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United States v. Nuzzo

January 12, 1976

UNITED STATES OF AMERICA
v.
WILLIAM TROTTER VINCENT NUZZO, APPELLANTS



APPEAL FROM THE UNITED STATES DISTRICT COURT FOR THE DISTRICT OF NEW JERSEY Crim. No. 74-379.

Van Dusen, Adams and Rosenn, Circuit Judges.

Author: Rosenn

Opinion OF THE COURT

ROSENN, Circuit Judge

The theft of 422 cases of Excedrin from an interstate shipment by motor carrier is the genesis of the criminal prosecution which is the subject of this appeal. Defendants William Trotter and Vincent Nuzzo were tried to a jury in the United States District Court for the District of New Jersey and convicted on all three counts of an indictment charging (count I) conspiracy to steal and possess part of an interstate shipment of freight in violation of 18 U.S.C. § 371 (1971),*fn1 (count II) theft of freight from an interstate shipment in violation of 18 U.S.C. § 659 (1971),*fn2 and (count III) possession of goods stolen from an interstate shipment in violation of 18 U.S.C. § 659 (1971).

Nuzzo was sentenced to three years imprisonment and a fine of $2500 on each count to run concurrently. Trotter was sentenced to eighteen months imprisonment on each count to run concurrently. Both defendants appealed. We affirm.

I.

During the last week in December 1973, two thousand cases of Excedrin were shipped from St. Louis, Missouri, to the carrier's terminal in Carteret, New Jersey, by truck trailer bearing double seals, one of the manufacturer, Bristol-Meyers (Bristol) and the other of the carrier, Time D.C. (Time). The shipment arrived intact with seals in place. On December 31, 1973, Trotter, an employee of Time, drove the trailer of Excedrin from the Carteret terminal to Bristol's plant in Hillside, a distance of seventeen miles, leaving the terminal at 8:32 A.M. and arriving at his destination at 10:45 A.M. Although both seals were intact when the trailer left the terminal, upon arrival at Hillside the seals were gone and 422 cases of Excedrin were missing.

On the same morning, two or three pallets containing boxes of Excedrin appeared in an area of Gerald Fantel's air conditioning repair shop in Metuchen, New Jersey, fifteen miles from the Carteret Terminal and twenty-five miles from Bristol's Hillside plant. Fantel, an unindicted co-conspirator in this case, periodically had allowed Nuzzo to use a storage area in his shop. He assumed Nuzzo was responsible for the presence of the Excedrin pallets even though they were placed near the loading dock rather than in Nuzzo's walled-in storage area. Therefore, Fantel later that day stopped by the restaurant which Nuzzo owned to ask him to move the pallets from the loading dock.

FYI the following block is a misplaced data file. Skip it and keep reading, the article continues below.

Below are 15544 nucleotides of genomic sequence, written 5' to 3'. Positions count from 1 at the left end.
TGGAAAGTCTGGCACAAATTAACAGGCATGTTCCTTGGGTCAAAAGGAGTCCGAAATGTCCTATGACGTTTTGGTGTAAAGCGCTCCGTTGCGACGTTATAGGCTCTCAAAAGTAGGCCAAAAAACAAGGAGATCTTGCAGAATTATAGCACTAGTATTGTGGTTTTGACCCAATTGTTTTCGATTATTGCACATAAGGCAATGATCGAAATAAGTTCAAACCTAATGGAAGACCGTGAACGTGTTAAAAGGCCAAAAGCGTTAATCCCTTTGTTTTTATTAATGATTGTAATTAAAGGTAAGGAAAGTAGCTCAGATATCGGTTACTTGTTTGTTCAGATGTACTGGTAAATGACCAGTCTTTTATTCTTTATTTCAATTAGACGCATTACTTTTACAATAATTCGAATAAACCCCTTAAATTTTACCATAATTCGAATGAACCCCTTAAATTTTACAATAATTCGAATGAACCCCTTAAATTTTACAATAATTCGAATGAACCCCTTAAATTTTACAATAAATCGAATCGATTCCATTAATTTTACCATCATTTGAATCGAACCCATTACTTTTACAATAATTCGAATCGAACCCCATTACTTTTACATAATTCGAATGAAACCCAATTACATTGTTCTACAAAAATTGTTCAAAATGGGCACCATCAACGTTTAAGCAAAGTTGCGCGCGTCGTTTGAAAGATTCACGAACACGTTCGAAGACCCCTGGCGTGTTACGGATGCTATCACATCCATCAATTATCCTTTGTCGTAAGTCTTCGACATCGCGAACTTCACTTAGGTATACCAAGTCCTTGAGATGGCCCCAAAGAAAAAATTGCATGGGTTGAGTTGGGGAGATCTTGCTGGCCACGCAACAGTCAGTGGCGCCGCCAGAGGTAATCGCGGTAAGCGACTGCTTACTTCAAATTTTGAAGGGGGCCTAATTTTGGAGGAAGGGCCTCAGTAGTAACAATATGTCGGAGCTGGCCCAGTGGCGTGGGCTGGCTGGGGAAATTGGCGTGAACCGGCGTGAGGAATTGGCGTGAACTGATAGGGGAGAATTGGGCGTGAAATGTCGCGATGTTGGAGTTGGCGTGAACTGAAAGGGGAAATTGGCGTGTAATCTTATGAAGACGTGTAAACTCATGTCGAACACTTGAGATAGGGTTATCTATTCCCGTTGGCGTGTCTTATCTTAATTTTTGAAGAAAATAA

Fantel testified that Nuzzo responded to his request by claiming that Trotter owned the Excedrin and that Nuzzo was contemplating buying the goods. Fantel thereupon told Nuzzo to move the Excedrin out of his shop because the storage arrangement was with Nuzzo personally, not with Trotter.

On January 2, 1974, Fantel discovered the Excedrin still in the shop, and he renewed his request to Nuzzo to remove it from the building. Within a week, Nuzzo and Trotter, accompanied by a third person, loaded the Excedrin into a white unmarked van. Fantel aided in the loading.

Two days later, Nuzzo gave Fantel $200 in cash. According to Fantel's testimony, Nuzzo stated that the money came from Trotter because Nuzzo had not bought the Excedrin. Nuzzo continued to store sundry goods in Fantel's shop for two or three months thereafter.

In March 1974 the Metuchen police raided Fantel's shop. When Fantel learned of the raid, he went to Nuzzo to ascertain what had happened. Fantel testified that Nuzzo assured him in the presence of Nuzzo's wife that nothing would happen and Nuzzo would pay half of Fantel's legal expenses. Fantel consulted an attorney and subsequently met with agents of the FBI to whom he gave information in return for a reduced charge of a misdemeanor.

On appeal, defendants primarily contend that the trial judge committed prejudicial error in: (1) denying Nuzzo's motion for acquittal; (2) admitting an extrajudicial hearsay statement by Nuzzo to be used against the defendant, Trotter; (3) admitting evidence of other crimes against the defendants; (4) failing to maintain a position of impartiality during the course of the trial.

II.

First, we consider Nuzzo's contention that there is insufficient evidence to support any count of his conviction. At the close of the Government's case, Nuzzo moved for a judgment of acquittal for lack of evidence. The motion was denied, and the defense proceeded to introduce its evidence.*fn3 At the close of all the evidence, both defendants moved for judgments of acquittal, pursuant to Fed. R. Crim. P. 29(a). The motions were denied.

The Government does not contend that there is evidence that Nuzzo himself stole the Excedrin. Rather, it relies on Pinkerton v. United States, 328 U.S. 640, 90 L. Ed. 1489, 66 S. Ct. 1180 (1946), to support Nuzzo's conviction on the substantive theft count. In Pinkerton, the Court affirmed a conviction for substantive offenses solely on evidence that the defendant had participated in a conspiracy and that his co-conspirator had committed the offenses in furtherance of the conspiracy. The Court stated:

The unlawful agreement contemplated precisely what was done. It was formed for the purpose. The act done was in ...


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